Persimmon Tree Plant Profile

Ripe persimmon fruits on tree bare of leaves
Persimmons ripen late in the season; this tree in California lost its leaves before the fruits were ripe for picking.

barbara​ robeson / Flickr / CC BY 2.0

Persimmons are a small, bright orange fruit with an unusually vibrant flavor when ripe; when unripe they are very sour and almost inedible. The most common cultivated variety, Diospyros kaki, is the Japanese or Asian persimmon, and China produces about 80 percent of the world's commercial persimmon crop.

The name derives from the Greek and means "divine fruit," "God's pear," or "Jove's fire." The tree was first introduced to Europe and North America in the 1800s. American persimmons (Diospyros virginiana) are more cold hardy than Asian persimmons. The name "persimmon" originates in North America, from Powhatan, a dialect of the Algonquin tribes of the Eastern United States, and means "dry fruit." The fruits were considered a household staple during early American settlement and recipes; Indiana has an annual persimmon festival with prizes for the best desserts.

This deciduous tree has blue-green leaves that turn yellow and orange in autumn. The fruits ripen in late autumn and may remain on the tree into winter, providing a sweet treat for lucky wildlife. While the fruit looks large for a berry, that is in fact its morphological form (similar to a tomato). The fruit tends to be more flavorful if picked when ripe and then allowed to soften for a day or more after harvest.

Botanical Name Diospyros virginiana
Common Name American persimmon
Plant Type Deciduous tree
Mature Size 35 to 50 feet
Sun Exposure Full sun, afternoon shade
Soil Type Tolerant of all soils except salt, loam preferred
Soil pH 6.5 to 7.5
Bloom Time Late spring
Flower Color White or pink
Hardiness Zones 4 to 9
Native Areas East Coast of US, to Midwest and Texas; originally from Japan, China, Korea
Two persimmon fruits on tree with golden brown leaves.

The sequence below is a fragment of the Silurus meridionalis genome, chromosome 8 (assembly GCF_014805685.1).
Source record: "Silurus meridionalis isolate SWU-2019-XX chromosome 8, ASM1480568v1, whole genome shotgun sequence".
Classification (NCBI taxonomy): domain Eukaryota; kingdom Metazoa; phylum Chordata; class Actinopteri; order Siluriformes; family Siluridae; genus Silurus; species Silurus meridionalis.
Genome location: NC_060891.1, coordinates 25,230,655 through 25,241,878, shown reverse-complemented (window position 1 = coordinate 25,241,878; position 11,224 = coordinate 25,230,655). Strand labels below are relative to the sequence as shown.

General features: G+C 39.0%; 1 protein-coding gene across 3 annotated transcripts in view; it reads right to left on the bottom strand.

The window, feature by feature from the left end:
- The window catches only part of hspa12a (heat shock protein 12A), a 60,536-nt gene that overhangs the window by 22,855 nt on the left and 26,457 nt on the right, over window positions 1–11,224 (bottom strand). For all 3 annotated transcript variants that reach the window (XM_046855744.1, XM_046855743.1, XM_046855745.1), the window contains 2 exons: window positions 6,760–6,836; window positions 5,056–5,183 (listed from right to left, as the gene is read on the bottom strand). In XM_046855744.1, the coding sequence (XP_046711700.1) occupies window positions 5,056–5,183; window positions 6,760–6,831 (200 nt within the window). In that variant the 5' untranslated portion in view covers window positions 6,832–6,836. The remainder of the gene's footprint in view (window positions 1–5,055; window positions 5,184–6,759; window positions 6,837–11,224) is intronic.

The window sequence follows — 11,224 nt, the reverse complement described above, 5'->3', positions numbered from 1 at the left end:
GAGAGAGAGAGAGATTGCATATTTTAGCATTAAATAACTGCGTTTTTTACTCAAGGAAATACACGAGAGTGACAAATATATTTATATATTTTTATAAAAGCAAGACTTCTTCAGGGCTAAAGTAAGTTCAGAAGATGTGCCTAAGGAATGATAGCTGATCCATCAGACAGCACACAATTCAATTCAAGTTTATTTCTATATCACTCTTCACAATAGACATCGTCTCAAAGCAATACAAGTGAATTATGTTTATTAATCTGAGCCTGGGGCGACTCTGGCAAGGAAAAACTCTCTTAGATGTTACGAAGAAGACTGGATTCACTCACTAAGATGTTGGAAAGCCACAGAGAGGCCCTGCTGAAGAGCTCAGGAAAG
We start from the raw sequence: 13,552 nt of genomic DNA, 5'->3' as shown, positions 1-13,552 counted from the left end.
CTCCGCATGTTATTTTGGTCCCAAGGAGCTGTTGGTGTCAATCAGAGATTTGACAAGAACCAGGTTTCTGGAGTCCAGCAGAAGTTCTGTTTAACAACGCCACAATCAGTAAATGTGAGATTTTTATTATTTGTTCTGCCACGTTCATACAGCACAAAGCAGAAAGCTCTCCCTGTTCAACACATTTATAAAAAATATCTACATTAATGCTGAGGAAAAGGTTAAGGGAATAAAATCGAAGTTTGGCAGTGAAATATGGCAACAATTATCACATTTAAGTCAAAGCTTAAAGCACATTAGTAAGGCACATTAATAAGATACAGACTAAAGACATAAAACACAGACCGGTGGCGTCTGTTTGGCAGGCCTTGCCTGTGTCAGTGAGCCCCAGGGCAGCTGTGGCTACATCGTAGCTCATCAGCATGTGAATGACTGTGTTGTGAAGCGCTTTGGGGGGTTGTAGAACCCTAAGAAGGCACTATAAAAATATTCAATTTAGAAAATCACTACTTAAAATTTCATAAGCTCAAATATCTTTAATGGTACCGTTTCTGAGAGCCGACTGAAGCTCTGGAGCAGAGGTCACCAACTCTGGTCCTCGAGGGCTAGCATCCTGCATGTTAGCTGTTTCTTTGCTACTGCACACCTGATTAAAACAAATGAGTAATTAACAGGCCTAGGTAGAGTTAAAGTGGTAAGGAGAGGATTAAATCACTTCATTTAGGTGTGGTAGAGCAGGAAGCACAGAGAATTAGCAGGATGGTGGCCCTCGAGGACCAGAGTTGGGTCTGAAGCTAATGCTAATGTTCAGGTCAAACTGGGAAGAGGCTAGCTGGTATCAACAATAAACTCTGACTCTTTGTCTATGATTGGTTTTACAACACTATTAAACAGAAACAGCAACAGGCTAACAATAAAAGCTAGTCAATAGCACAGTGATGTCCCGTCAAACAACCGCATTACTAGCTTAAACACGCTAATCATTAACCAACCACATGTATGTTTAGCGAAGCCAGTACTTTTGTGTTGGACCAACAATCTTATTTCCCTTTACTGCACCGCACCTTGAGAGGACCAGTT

This wild persimmon tree in Tennessee still has its leaves, which have turned golden brown, and the fruits are slowly ripening.  benbayphoto / Flickr / CC BY 2.0

How to Grow Persimmon Trees

Persimmons grow well in many areas where deciduous trees are common. They are seen in the wild in the Northeast, Northwest and Midwest states. The hunt for ripe persimmons used to be an occasion for expeditions into the countryside in search of the trees, but their increasing popularity means more people are growing these trees in their own yards.

There are a variety of persimmon cultivars available, categorized as "astringent" and "non-astringent" which affects when they can be eaten. An astringent cultivar must be soft before it can be eaten, but a non-astringent cultivar may be eaten crisp like an apple. It's worthwhile to research these different varieties before choosing which ones to plant.


As with most fruit trees, full sun is best for growing persimmons. Some afternoon shade is all right. Be aware of shifting light patterns through the seasons, bearing in mind that persimmons ripen in late autumn.


Persimmons like a slightly acidic loamy soil, but are adaptable to a wide range of soil conditions. They do not do well in salty soils. As with any fruit tree, choose a site with good drainage to prevent rot and fungus problems.


One established, persimmon trees should not need extra watering, except during an exceptionally dry season. During a drought, water once weekly, deeply at the roots. They do need regular watering after being planted or transplanted.

Temperature and Humidity

American Persimmons are hardy to zone 4, and so can withstand harsh winter conditions and temperatures to -25F. They like some air circulation but take care not to plant them where they will be too vulnerable to winter winds. They can also handle warm temperatures, up to Zone 9. They're not as likely to fruit in desert climates, but do best in areas where deciduous trees proliferate, which like a moderate amount of humidity.


Persimmons like a loamy soil but are generally happy without extra fertilizer. If your soil is not very rich, add some good soil amendments when planting your persimmon tree to give it a healthy start.


Choose a site with ample sun and well-drained soil. American Persimmons can grow very tall (up to 50 feet!) so make sure they have plenty of room to spread. These trees have a strong tap root that can go quite deep, so this needs to be taken into consideration also (and is why persimmons won't grow well in containers).

Propagating and Pruning

Persimmons may be propagated from stem cuttings or root cuttings The trees should be well-pruned in early years to give them a strong main branch structure. The fruits can grow heavy at the tips of branches when the fruit clusters mature, and may break branches, so regular pruning helps keep the tree strong and healthy. In maturity, prune any dead branches, and to control size. Persimmons respond well to pruning and may be pruned into hedges or even espalier forms.


Persimmons are generally free from pests, but mealybugs or other pests associated with ants may become a problem. Treat with organic and non-toxic methods to protect the fruit.